To take your ideas to Policymakers, Join the Campaign of #PolicyPulse Write to feedback@policypulse.com

Need to Widen the Tax Base

Amid rising wealth the tax base continues to be slim throughout the country unlike elsewhere

Sanjeev Sinha
Publish Date: May 27 2016 2:57PM | Updated Date: May 27 2016 2:58PM

Need to Widen the Tax Base

 Amid rising wealth the tax base continues to be slim throughout the country unlike elsewhere. Sanjeev Sinha looks into the reasons for this

 
Sample this: A wealth report published by Capgemini and Royal Bank of Canada (RBC) Wealth Management shows that India has the fastest-growing population and wealth of High Net-Worth Individuals (HNWIs) --- those having investable assets of US$1million or more, excluding primary residence, collectibles, consumables and consumer durables -- in the world. According to the report, India was home to 1.98 lakh HNWIs as on December 2014 as against 1.56 lakh recorded in December 2013. In terms of HNWIs wealth, India had recorded a growth of 28 percent, i.e. from US$612 billion in 2013 to US$785 billion in 2014.
 
Similarly, a 2013 Kotak Wealth Management and CRISIL report estimated the number of Indian ultra-high net worth households — each with a minimum net worth of Rs 25 crore — at 81,000 in 2011-12, a growth of 30 percent over the previous year.
 
Now compare these figures with those released recently by the Indian Government, which reveal that there are just 18,359 (taxpaying) crorepatis in India. In fact, according to income tax data released recently by the Finance Ministry, just 18,359 individuals reported annual earnings of Rs 1 crore or more in 2011-12 and paid tax on it. This number seems a gross underestimation as it does not link well with other data such as the sales of luxury cars or luxury apartments.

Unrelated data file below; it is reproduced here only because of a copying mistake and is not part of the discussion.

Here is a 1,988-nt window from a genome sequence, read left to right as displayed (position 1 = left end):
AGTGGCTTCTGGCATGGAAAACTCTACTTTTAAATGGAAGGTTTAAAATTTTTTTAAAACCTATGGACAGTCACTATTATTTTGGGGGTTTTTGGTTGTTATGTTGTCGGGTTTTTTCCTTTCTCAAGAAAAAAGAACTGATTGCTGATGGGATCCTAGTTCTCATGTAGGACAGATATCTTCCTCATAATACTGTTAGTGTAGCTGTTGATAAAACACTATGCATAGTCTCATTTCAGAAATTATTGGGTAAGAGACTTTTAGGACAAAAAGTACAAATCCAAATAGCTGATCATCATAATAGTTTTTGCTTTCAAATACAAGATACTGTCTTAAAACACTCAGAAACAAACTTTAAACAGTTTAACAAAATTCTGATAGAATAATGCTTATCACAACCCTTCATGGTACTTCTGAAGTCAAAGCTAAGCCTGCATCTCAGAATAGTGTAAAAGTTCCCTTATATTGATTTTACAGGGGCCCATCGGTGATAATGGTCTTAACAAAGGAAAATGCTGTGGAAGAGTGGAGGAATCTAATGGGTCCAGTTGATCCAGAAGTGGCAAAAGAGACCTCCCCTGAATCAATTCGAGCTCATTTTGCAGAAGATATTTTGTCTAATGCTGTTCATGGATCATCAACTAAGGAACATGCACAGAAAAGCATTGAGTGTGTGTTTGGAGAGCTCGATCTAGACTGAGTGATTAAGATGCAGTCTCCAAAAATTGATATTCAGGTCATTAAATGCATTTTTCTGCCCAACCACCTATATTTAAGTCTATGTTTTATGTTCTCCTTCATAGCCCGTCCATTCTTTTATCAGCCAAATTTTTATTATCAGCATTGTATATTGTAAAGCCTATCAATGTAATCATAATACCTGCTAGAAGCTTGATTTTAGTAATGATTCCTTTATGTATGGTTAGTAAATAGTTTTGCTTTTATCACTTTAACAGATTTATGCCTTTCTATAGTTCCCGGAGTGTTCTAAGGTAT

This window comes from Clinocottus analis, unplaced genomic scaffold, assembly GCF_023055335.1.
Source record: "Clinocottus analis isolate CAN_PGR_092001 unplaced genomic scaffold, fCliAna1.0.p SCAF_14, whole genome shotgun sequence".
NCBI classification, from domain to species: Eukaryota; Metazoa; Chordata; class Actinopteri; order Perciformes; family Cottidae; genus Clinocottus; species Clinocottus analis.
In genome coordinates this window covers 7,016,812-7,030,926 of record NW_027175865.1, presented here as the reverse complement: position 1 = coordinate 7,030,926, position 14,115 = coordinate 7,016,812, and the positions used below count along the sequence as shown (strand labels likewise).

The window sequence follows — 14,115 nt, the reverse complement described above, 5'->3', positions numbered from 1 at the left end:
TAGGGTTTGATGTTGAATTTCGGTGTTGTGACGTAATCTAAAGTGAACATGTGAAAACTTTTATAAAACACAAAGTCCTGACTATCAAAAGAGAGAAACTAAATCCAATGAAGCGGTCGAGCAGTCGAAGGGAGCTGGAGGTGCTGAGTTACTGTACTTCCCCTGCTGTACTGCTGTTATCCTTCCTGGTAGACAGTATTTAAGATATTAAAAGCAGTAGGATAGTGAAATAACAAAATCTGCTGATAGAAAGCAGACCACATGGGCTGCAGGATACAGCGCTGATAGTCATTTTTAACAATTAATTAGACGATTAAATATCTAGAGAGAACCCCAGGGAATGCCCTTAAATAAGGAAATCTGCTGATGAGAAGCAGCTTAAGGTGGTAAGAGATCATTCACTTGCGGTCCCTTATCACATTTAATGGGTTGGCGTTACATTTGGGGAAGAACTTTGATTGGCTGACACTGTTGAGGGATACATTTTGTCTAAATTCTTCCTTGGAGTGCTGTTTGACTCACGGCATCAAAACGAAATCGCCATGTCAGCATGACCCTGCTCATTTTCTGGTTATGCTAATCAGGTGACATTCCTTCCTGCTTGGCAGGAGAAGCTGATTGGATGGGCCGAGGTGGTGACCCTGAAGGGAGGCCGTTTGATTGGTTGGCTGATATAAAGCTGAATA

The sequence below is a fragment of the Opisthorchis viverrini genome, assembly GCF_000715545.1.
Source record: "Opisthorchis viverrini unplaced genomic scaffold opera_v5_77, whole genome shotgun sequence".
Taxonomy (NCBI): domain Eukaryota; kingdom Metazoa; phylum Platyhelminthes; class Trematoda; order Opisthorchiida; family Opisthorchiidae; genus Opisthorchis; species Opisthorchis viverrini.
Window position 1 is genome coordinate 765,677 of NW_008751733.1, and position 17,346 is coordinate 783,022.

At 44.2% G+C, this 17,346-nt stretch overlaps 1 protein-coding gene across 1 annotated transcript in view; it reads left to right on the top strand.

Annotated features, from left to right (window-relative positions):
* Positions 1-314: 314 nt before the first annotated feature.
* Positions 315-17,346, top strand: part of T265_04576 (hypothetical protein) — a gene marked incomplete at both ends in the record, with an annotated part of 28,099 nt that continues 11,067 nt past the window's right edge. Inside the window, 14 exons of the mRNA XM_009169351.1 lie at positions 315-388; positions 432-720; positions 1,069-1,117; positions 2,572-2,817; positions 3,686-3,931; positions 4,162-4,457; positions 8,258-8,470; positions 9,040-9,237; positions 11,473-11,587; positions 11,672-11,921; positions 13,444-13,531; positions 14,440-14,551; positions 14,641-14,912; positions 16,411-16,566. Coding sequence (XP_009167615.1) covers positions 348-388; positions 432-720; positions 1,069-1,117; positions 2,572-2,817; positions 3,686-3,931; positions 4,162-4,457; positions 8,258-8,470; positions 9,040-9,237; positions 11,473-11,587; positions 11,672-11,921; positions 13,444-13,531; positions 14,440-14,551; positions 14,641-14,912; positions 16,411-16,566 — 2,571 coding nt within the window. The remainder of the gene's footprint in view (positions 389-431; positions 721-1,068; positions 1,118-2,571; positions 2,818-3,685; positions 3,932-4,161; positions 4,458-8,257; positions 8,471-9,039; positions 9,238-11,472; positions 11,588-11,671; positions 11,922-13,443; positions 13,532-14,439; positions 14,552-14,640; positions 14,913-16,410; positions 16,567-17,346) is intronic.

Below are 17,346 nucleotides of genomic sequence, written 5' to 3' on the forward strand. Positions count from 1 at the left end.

For instance, just four luxury car makers – BMW, Audi, Mercedes-Benz and Jaguar-Land Rover -- reported sales of 25,645 units of cars in 2011-12, having an average price tag of Rs 40 lakh each. Thus, consumption and spending data for the year, especially of luxury goods, shows how deceptive these numbers may be and also blows holes in the Government’s official estimate of the number of taxpayers in the country.
 
Forget HNIs, tax evaders are found in each section of society. According to estimates, just 3 to 4 percent of India’s population pays income tax, compared to over 20 percent in China and 45 percent in the United States. The Income Tax Department’s recently-released Time Series Data for financial year 2000-01 to 2014-15 shows that there are just over 10 lakh income tax assesses in India declaring income in excess of Rs 10 lakh a year, while there were less than 20,000 assesses in 2012-13 declaring income in excess of Rs 1 crore a year. Of the 3.1 crore returns filed in the year, maximum 20 lakh were in the tax bracket of Rs 5.5 to Rs 9.5 lakh.